• A mother's smoking during pregnancy may increase the likelihood that her offspring will become regular smokers;
  • Mental health: There is a strong relationship between youth smoking and depression, anxiety, and stress;
  • Personal perceptions: Expectations of positive outcomes from smoking, such as coping with stress and controlling weight, are related to youth tobacco use.

Other influences that affect youth tobacco use include:

  • Lower socioeconomic status, including lower income or education
  • Lack of skills to resist influences to tobacco use
  • Lack of support or involvement from parents
  • Accessibility, availability, and price of tobacco products
  • Low levels of academic achievement
  • Low self-image or self-esteem
  • Exposure to tobacco advertising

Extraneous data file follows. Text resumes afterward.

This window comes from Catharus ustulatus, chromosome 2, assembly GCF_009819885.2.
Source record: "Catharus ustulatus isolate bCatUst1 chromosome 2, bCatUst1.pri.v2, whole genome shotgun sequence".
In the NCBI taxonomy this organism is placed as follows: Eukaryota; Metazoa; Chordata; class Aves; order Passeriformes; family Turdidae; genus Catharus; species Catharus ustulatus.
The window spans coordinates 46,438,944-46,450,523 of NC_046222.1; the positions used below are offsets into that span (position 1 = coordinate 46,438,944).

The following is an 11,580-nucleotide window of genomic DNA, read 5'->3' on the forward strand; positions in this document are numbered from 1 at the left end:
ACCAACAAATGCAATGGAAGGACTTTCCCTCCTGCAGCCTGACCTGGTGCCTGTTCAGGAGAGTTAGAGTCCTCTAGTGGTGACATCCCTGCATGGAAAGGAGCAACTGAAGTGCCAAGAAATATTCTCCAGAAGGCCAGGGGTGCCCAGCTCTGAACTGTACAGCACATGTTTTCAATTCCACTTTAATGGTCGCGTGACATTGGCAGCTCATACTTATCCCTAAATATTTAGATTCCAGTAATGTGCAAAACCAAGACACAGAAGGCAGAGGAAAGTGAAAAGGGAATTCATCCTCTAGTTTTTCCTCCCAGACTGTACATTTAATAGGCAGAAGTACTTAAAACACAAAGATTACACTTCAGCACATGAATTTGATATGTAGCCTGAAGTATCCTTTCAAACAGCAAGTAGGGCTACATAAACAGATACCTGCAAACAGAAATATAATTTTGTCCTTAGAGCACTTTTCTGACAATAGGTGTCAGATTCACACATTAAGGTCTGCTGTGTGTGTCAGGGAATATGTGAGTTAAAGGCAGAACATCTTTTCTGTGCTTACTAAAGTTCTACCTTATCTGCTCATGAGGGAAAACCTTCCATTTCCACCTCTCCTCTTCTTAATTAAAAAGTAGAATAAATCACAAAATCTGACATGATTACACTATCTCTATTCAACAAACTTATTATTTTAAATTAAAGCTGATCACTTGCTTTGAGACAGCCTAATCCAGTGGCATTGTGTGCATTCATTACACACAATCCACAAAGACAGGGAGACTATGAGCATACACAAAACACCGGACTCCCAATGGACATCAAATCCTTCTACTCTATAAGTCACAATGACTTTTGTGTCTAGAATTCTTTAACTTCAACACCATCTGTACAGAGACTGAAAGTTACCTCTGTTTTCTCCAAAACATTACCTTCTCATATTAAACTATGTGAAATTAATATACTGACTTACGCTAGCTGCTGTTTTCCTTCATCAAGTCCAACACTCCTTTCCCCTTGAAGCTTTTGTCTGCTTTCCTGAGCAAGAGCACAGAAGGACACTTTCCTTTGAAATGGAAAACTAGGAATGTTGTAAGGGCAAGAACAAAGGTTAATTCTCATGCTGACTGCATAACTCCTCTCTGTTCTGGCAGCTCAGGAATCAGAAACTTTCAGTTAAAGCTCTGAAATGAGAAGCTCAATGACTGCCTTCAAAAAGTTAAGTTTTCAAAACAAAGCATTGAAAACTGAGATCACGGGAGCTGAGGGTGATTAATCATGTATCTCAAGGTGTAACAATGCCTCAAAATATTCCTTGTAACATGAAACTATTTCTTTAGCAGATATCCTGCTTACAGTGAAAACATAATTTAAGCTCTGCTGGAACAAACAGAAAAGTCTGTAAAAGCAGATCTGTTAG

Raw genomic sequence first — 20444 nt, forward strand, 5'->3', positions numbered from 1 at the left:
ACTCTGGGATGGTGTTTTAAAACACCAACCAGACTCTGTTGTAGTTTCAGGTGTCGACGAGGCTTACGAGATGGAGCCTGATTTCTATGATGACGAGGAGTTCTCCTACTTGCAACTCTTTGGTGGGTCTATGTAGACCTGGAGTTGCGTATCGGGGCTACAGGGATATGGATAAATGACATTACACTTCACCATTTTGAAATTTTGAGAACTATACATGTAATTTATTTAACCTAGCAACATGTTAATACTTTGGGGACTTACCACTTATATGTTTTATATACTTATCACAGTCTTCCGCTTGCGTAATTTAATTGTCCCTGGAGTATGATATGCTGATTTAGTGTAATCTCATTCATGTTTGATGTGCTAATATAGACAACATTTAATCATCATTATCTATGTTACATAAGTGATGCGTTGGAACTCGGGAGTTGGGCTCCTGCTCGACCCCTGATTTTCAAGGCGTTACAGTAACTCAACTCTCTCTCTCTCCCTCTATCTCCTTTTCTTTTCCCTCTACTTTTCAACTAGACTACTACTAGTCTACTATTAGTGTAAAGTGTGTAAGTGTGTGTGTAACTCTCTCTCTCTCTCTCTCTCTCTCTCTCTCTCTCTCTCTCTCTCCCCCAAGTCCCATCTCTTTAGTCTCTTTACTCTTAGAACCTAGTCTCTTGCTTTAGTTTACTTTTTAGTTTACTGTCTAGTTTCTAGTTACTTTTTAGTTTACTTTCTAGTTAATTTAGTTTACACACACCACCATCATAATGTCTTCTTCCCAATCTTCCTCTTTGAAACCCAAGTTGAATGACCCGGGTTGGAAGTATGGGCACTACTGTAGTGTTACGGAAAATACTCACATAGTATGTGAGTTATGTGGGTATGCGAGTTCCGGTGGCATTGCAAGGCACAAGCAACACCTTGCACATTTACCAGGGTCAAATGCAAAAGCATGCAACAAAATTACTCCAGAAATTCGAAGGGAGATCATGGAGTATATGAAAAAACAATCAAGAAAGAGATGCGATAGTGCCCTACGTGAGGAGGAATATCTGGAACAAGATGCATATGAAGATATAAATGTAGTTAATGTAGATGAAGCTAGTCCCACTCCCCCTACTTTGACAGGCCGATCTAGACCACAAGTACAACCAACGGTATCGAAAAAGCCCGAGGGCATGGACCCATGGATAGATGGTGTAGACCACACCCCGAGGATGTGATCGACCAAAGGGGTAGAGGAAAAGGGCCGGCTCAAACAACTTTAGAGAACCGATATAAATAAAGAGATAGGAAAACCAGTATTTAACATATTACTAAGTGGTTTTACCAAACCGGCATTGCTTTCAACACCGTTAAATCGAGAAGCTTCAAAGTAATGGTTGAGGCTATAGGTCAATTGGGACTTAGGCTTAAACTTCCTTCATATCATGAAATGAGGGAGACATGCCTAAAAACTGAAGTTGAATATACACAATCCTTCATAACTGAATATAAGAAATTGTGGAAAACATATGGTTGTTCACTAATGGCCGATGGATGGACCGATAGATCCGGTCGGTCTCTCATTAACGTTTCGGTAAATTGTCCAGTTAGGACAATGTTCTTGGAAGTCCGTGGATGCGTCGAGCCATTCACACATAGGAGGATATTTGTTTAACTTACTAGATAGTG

Reducing Youth Tobacco Use

The CDC describes the following national, state, and local program activities that have been shown to reduce and prevent youth tobacco use when implemented together. They include the following:

  • Higher costs for tobacco products (for example, through increased taxes)
  • Prohibiting smoking in indoor areas of worksites and public places
  • Raising the minimum age of sale for tobacco products to 21 years, which has recently emerged as a potential strategy for reducing youth tobacco use11
  • TV and radio commercials, posters, and other media messages targeted toward youth to counter tobacco product advertisements
  • Community programs and school and college policies and interventions that encourage tobacco-free environments and lifestyles
  • Community programs that reduce tobacco advertising, promotions, and availability of tobacco products

Some social and environmental factors have been found to be related to lower smoking levels among youth. Among these are:

  • Religious participation
  • Racial/ethnic pride and strong racial identity
  • Higher academic achievement and aspirations

Continued efforts are needed to prevent and reduce the use of all forms of tobacco use among youth.